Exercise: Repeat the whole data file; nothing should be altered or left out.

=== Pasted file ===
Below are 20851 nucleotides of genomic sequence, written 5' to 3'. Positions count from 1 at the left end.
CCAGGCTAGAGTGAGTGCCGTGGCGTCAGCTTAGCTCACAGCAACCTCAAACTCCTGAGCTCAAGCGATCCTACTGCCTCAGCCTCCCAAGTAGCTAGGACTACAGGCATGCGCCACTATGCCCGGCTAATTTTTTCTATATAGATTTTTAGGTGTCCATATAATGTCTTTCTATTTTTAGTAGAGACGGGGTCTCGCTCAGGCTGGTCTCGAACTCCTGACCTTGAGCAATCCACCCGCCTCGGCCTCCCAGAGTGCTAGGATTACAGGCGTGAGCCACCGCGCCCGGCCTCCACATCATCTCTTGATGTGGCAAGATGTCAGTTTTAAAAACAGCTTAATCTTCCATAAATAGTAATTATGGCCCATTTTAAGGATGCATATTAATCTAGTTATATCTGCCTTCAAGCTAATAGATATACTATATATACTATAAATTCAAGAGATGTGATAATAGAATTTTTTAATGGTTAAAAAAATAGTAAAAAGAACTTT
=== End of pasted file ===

Below are 20851 nucleotides of genomic sequence, written 5' to 3'. Positions count from 1 at the left end.
CCAGGCTAGAGTGAGTGCCGTGGCGTCAGCTTAGCTCACAGCAACCTCAAACTCCTGAGCTCAAGCGATCCTACTGCCTCAGCCTCCCAAGTAGCTAGGACTACAGGCATGCGCCACTATGCCCGGCTAATTTTTTCTATATAGATTTTTAGGTGTCCATATAATGTCTTTCTATTTTTAGTAGAGACGGGGTCTCGCTCAGGCTGGTCTCGAACTCCTGACCTTGAGCAATCCACCCGCCTCGGCCTCCCAGAGTGCTAGGATTACAGGCGTGAGCCACCGCGCCCGGCCTCCACATCATCTCTTGATGTGGCAAGATGTCAGTTTTAAAAACAGCTTAATCTTCCATAAATAGTAATTATGGCCCATTTTAAGGATGCATATTAATCTAGTTATATCTGCCTTCAAGCTAATAGATATACTATATATACTATAAATTCAAGAGATGTGATAATAGAATTTTTTAATGGTTAAAAAAATAGTAAAAAGAACTTT